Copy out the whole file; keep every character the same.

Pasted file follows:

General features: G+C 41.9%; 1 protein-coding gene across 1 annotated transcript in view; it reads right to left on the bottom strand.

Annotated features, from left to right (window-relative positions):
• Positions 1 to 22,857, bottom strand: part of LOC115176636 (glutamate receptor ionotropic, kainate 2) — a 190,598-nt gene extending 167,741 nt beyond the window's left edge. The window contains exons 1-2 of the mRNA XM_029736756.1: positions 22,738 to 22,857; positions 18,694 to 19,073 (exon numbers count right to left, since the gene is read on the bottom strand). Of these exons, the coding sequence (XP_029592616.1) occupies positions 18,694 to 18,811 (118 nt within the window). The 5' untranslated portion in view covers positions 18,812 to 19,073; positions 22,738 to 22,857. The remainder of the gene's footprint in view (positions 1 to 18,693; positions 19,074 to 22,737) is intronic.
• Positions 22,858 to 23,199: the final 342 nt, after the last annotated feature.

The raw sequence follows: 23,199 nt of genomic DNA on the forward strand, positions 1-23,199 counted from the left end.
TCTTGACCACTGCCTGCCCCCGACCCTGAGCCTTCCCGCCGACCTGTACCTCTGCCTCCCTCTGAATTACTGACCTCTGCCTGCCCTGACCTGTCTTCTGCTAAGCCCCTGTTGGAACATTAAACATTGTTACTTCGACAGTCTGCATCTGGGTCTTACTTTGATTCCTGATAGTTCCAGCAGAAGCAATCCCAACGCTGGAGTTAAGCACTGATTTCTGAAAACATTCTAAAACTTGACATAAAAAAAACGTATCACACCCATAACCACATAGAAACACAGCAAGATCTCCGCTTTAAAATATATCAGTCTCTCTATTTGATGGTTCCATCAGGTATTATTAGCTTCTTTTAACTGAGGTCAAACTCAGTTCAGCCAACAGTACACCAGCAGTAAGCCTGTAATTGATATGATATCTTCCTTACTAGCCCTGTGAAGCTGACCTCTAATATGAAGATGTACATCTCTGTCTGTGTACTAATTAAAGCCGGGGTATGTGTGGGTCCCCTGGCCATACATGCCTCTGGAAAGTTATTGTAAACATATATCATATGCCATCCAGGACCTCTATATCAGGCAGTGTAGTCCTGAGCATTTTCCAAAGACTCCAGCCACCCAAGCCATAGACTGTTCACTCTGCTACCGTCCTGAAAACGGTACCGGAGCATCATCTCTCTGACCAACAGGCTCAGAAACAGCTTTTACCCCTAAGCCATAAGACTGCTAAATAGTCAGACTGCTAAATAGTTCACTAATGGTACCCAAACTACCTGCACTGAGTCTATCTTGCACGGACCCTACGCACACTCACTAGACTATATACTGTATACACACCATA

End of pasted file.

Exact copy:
General features: G+C 41.9%; 1 protein-coding gene across 1 annotated transcript in view; it reads right to left on the bottom strand.

Annotated features, from left to right (window-relative positions):
• Positions 1 to 22,857, bottom strand: part of LOC115176636 (glutamate receptor ionotropic, kainate 2) — a 190,598-nt gene extending 167,741 nt beyond the window's left edge. The window contains exons 1-2 of the mRNA XM_029736756.1: positions 22,738 to 22,857; positions 18,694 to 19,073 (exon numbers count right to left, since the gene is read on the bottom strand). Of these exons, the coding sequence (XP_029592616.1) occupies positions 18,694 to 18,811 (118 nt within the window). The 5' untranslated portion in view covers positions 18,812 to 19,073; positions 22,738 to 22,857. The remainder of the gene's footprint in view (positions 1 to 18,693; positions 19,074 to 22,737) is intronic.
• Positions 22,858 to 23,199: the final 342 nt, after the last annotated feature.

The raw sequence follows: 23,199 nt of genomic DNA on the forward strand, positions 1-23,199 counted from the left end.
TCTTGACCACTGCCTGCCCCCGACCCTGAGCCTTCCCGCCGACCTGTACCTCTGCCTCCCTCTGAATTACTGACCTCTGCCTGCCCTGACCTGTCTTCTGCTAAGCCCCTGTTGGAACATTAAACATTGTTACTTCGACAGTCTGCATCTGGGTCTTACTTTGATTCCTGATAGTTCCAGCAGAAGCAATCCCAACGCTGGAGTTAAGCACTGATTTCTGAAAACATTCTAAAACTTGACATAAAAAAAACGTATCACACCCATAACCACATAGAAACACAGCAAGATCTCCGCTTTAAAATATATCAGTCTCTCTATTTGATGGTTCCATCAGGTATTATTAGCTTCTTTTAACTGAGGTCAAACTCAGTTCAGCCAACAGTACACCAGCAGTAAGCCTGTAATTGATATGATATCTTCCTTACTAGCCCTGTGAAGCTGACCTCTAATATGAAGATGTACATCTCTGTCTGTGTACTAATTAAAGCCGGGGTATGTGTGGGTCCCCTGGCCATACATGCCTCTGGAAAGTTATTGTAAACATATATCATATGCCATCCAGGACCTCTATATCAGGCAGTGTAGTCCTGAGCATTTTCCAAAGACTCCAGCCACCCAAGCCATAGACTGTTCACTCTGCTACCGTCCTGAAAACGGTACCGGAGCATCATCTCTCTGACCAACAGGCTCAGAAACAGCTTTTACCCCTAAGCCATAAGACTGCTAAATAGTCAGACTGCTAAATAGTTCACTAATGGTACCCAAACTACCTGCACTGAGTCTATCTTGCACGGACCCTACGCACACTCACTAGACTATATACTGTATACACACCATA